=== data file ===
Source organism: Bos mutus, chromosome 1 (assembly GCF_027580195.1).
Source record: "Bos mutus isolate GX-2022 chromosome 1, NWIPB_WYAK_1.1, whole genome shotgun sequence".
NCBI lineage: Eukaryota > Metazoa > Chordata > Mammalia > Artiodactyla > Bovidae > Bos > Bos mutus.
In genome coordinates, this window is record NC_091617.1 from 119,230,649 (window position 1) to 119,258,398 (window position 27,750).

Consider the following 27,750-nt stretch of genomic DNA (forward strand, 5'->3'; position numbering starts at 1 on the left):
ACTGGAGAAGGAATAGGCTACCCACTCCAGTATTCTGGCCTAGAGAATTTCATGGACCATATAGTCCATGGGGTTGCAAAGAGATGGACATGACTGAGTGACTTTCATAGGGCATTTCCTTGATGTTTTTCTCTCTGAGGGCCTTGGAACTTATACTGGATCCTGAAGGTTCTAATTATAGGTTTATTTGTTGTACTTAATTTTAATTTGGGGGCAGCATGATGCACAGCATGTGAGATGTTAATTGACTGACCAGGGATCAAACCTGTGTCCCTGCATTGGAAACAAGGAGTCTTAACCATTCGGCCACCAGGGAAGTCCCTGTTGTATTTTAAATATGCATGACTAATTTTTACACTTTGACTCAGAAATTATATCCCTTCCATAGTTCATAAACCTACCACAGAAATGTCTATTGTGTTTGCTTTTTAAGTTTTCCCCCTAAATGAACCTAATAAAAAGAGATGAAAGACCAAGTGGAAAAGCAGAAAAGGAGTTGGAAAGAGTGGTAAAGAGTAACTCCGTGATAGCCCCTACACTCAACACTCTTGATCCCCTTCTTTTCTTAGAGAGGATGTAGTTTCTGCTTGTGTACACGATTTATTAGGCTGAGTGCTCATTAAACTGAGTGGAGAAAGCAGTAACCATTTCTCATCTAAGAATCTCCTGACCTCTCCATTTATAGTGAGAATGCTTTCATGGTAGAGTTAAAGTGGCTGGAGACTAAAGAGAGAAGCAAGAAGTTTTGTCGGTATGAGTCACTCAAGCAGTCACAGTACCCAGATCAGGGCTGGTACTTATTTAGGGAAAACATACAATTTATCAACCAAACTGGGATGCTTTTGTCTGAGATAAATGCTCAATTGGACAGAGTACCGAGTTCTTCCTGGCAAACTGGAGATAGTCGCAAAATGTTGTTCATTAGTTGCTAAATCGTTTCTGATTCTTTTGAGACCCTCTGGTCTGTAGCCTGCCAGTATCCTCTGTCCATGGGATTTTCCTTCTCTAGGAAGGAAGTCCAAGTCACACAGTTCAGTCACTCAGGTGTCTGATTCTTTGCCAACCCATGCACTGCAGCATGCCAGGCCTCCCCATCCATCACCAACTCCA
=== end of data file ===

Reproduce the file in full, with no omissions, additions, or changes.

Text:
Source organism: Bos mutus, chromosome 1 (assembly GCF_027580195.1).
Source record: "Bos mutus isolate GX-2022 chromosome 1, NWIPB_WYAK_1.1, whole genome shotgun sequence".
NCBI lineage: Eukaryota > Metazoa > Chordata > Mammalia > Artiodactyla > Bovidae > Bos > Bos mutus.
In genome coordinates, this window is record NC_091617.1 from 119,230,649 (window position 1) to 119,258,398 (window position 27,750).

Consider the following 27,750-nt stretch of genomic DNA (forward strand, 5'->3'; position numbering starts at 1 on the left):
ACTGGAGAAGGAATAGGCTACCCACTCCAGTATTCTGGCCTAGAGAATTTCATGGACCATATAGTCCATGGGGTTGCAAAGAGATGGACATGACTGAGTGACTTTCATAGGGCATTTCCTTGATGTTTTTCTCTCTGAGGGCCTTGGAACTTATACTGGATCCTGAAGGTTCTAATTATAGGTTTATTTGTTGTACTTAATTTTAATTTGGGGGCAGCATGATGCACAGCATGTGAGATGTTAATTGACTGACCAGGGATCAAACCTGTGTCCCTGCATTGGAAACAAGGAGTCTTAACCATTCGGCCACCAGGGAAGTCCCTGTTGTATTTTAAATATGCATGACTAATTTTTACACTTTGACTCAGAAATTATATCCCTTCCATAGTTCATAAACCTACCACAGAAATGTCTATTGTGTTTGCTTTTTAAGTTTTCCCCCTAAATGAACCTAATAAAAAGAGATGAAAGACCAAGTGGAAAAGCAGAAAAGGAGTTGGAAAGAGTGGTAAAGAGTAACTCCGTGATAGCCCCTACACTCAACACTCTTGATCCCCTTCTTTTCTTAGAGAGGATGTAGTTTCTGCTTGTGTACACGATTTATTAGGCTGAGTGCTCATTAAACTGAGTGGAGAAAGCAGTAACCATTTCTCATCTAAGAATCTCCTGACCTCTCCATTTATAGTGAGAATGCTTTCATGGTAGAGTTAAAGTGGCTGGAGACTAAAGAGAGAAGCAAGAAGTTTTGTCGGTATGAGTCACTCAAGCAGTCACAGTACCCAGATCAGGGCTGGTACTTATTTAGGGAAAACATACAATTTATCAACCAAACTGGGATGCTTTTGTCTGAGATAAATGCTCAATTGGACAGAGTACCGAGTTCTTCCTGGCAAACTGGAGATAGTCGCAAAATGTTGTTCATTAGTTGCTAAATCGTTTCTGATTCTTTTGAGACCCTCTGGTCTGTAGCCTGCCAGTATCCTCTGTCCATGGGATTTTCCTTCTCTAGGAAGGAAGTCCAAGTCACACAGTTCAGTCACTCAGGTGTCTGATTCTTTGCCAACCCATGCACTGCAGCATGCCAGGCCTCCCCATCCATCACCAACTCCA